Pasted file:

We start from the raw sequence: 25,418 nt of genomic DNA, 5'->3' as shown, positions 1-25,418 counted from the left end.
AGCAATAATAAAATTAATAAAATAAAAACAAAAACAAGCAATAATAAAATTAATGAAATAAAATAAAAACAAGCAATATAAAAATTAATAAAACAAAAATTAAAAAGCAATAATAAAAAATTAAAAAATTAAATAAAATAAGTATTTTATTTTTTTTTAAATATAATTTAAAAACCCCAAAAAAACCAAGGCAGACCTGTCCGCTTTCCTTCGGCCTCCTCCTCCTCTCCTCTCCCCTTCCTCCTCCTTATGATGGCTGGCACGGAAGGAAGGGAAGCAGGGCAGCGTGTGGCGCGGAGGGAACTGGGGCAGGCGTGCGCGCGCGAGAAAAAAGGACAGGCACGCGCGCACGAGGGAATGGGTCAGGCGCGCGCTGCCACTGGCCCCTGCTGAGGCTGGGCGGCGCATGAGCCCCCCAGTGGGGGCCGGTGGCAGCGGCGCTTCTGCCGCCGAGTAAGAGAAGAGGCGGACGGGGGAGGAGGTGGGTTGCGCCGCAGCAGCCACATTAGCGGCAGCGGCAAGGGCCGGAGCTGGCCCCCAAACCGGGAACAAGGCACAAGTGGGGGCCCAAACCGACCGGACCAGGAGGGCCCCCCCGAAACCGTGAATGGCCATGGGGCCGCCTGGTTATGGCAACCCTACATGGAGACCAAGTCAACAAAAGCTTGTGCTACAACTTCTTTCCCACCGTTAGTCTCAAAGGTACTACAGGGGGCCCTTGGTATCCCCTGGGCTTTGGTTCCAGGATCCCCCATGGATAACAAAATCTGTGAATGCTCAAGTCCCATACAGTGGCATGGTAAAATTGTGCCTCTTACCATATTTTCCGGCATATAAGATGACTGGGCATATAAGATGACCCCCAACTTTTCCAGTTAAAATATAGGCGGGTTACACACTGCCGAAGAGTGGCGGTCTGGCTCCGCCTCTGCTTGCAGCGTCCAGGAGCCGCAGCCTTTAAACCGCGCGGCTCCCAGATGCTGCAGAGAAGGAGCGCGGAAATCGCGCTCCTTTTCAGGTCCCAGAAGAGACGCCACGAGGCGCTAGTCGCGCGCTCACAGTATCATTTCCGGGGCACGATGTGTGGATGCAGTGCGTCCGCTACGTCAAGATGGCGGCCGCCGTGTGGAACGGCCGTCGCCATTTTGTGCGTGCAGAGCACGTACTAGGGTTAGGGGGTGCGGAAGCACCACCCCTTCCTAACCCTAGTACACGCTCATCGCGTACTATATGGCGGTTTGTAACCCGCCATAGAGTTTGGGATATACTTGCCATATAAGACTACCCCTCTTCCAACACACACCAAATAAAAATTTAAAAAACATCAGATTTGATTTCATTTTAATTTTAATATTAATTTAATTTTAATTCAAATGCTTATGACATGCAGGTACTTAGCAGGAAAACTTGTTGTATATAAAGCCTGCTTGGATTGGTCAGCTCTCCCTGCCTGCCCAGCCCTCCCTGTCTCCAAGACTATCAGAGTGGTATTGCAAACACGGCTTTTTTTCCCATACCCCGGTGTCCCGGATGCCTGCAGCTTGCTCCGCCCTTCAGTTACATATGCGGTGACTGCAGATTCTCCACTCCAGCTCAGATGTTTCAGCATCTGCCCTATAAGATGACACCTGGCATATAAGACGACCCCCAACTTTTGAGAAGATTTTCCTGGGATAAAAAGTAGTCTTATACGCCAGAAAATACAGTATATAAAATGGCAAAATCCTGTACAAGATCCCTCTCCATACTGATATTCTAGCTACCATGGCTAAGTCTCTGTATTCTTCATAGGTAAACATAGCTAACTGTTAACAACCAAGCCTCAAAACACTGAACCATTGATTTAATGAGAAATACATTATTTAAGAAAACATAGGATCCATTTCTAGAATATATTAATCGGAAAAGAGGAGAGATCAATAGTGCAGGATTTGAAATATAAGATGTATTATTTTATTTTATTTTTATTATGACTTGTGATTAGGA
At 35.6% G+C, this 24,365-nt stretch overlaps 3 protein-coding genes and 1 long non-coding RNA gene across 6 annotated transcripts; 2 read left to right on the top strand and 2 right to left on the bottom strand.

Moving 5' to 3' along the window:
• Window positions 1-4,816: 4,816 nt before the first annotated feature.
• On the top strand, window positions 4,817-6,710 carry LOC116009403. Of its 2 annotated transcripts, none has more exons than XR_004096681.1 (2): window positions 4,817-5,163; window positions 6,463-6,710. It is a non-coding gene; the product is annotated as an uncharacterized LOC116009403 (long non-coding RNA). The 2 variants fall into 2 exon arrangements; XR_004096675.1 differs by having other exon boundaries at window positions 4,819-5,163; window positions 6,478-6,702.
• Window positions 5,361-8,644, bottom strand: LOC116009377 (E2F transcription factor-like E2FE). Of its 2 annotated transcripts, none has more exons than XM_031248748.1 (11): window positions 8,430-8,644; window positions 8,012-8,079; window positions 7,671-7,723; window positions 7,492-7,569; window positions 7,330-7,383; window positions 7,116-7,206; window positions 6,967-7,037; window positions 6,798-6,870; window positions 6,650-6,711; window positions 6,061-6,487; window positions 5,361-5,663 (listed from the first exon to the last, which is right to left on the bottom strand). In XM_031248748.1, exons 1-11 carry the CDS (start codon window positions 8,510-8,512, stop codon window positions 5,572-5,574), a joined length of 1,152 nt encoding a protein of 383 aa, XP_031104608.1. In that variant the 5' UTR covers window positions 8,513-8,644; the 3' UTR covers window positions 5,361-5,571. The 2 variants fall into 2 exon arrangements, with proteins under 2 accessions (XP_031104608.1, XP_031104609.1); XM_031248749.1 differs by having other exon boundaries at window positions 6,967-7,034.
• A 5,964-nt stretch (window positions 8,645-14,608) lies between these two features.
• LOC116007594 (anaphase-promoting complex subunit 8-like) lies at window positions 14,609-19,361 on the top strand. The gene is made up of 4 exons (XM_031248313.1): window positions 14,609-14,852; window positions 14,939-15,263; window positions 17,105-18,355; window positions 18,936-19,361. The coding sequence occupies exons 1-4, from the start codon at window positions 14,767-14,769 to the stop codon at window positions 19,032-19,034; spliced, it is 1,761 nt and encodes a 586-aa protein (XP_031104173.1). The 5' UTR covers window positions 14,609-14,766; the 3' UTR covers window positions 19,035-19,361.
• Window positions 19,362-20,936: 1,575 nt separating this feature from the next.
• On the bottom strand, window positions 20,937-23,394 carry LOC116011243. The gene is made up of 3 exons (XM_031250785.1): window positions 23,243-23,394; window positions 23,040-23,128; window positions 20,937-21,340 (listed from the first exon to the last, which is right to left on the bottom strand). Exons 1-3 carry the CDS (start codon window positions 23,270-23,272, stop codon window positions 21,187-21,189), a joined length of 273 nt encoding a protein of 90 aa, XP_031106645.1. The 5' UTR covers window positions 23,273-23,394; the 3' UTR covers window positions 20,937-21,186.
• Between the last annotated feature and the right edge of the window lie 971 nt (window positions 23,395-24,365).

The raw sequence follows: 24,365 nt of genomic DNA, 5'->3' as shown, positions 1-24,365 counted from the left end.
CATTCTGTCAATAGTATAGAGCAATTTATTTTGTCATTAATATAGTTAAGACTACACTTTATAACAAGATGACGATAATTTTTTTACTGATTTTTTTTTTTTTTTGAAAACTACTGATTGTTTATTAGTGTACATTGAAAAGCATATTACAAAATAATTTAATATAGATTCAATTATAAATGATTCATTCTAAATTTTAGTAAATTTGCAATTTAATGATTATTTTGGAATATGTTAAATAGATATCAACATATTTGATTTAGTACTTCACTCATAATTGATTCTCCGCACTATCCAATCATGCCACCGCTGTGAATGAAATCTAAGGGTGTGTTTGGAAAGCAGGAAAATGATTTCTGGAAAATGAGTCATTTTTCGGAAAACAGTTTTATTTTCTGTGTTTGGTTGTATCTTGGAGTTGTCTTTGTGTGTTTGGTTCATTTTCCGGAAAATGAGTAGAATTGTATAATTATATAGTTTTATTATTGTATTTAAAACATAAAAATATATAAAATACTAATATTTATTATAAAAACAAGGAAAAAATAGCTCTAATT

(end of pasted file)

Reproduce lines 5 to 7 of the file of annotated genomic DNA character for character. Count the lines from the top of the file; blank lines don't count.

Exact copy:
• Window positions 1-4,816: 4,816 nt before the first annotated feature.
• On the top strand, window positions 4,817-6,710 carry LOC116009403. Of its 2 annotated transcripts, none has more exons than XR_004096681.1 (2): window positions 4,817-5,163; window positions 6,463-6,710. It is a non-coding gene; the product is annotated as an uncharacterized LOC116009403 (long non-coding RNA). The 2 variants fall into 2 exon arrangements; XR_004096675.1 differs by having other exon boundaries at window positions 4,819-5,163; window positions 6,478-6,702.
• Window positions 5,361-8,644, bottom strand: LOC116009377 (E2F transcription factor-like E2FE). Of its 2 annotated transcripts, none has more exons than XM_031248748.1 (11): window positions 8,430-8,644; window positions 8,012-8,079; window positions 7,671-7,723; window positions 7,492-7,569; window positions 7,330-7,383; window positions 7,116-7,206; window positions 6,967-7,037; window positions 6,798-6,870; window positions 6,650-6,711; window positions 6,061-6,487; window positions 5,361-5,663 (listed from the first exon to the last, which is right to left on the bottom strand). In XM_031248748.1, exons 1-11 carry the CDS (start codon window positions 8,510-8,512, stop codon window positions 5,572-5,574), a joined length of 1,152 nt encoding a protein of 383 aa, XP_031104608.1. In that variant the 5' UTR covers window positions 8,513-8,644; the 3' UTR covers window positions 5,361-5,571. The 2 variants fall into 2 exon arrangements, with proteins under 2 accessions (XP_031104608.1, XP_031104609.1); XM_031248749.1 differs by having other exon boundaries at window positions 6,967-7,034.